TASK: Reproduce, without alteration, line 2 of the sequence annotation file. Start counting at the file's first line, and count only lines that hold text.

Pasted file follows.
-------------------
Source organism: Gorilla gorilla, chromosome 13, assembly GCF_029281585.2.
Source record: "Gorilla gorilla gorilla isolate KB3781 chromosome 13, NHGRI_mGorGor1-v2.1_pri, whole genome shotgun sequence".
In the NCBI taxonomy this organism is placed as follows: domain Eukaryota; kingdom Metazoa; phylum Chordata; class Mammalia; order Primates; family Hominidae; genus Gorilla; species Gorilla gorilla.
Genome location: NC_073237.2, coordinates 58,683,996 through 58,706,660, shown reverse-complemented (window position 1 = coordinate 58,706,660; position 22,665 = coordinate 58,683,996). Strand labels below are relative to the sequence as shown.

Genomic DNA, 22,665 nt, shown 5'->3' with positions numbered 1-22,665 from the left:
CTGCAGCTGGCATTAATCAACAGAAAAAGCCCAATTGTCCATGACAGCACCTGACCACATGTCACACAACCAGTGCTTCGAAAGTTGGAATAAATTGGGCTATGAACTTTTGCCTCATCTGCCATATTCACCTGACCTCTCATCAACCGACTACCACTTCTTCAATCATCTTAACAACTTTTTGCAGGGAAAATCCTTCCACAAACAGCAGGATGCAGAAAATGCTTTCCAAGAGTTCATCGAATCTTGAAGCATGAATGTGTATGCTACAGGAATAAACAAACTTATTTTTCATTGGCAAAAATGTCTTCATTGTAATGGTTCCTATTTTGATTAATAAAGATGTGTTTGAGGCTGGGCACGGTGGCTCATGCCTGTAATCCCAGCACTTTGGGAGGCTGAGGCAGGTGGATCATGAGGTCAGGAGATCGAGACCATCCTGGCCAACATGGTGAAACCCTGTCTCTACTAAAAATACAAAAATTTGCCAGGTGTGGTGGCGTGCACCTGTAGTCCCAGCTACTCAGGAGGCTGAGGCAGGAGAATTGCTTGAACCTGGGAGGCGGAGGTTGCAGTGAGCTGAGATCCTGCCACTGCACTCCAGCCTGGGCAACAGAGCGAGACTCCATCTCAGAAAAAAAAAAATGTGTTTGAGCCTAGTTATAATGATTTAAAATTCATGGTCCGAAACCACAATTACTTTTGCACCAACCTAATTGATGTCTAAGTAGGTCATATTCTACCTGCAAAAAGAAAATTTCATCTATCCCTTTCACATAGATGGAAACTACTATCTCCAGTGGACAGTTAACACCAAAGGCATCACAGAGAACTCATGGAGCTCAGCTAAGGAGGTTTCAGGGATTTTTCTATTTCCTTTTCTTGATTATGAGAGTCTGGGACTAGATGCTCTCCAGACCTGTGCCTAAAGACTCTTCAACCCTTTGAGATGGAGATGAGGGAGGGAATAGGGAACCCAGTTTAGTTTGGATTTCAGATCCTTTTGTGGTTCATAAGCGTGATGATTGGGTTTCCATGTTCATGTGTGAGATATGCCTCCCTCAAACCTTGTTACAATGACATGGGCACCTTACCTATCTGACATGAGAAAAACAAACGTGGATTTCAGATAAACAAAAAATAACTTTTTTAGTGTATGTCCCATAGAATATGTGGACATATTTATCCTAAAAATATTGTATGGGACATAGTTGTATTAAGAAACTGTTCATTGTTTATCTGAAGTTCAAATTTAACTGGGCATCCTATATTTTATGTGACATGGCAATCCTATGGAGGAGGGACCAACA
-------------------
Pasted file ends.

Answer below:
Source record: "Gorilla gorilla gorilla isolate KB3781 chromosome 13, NHGRI_mGorGor1-v2.1_pri, whole genome shotgun sequence".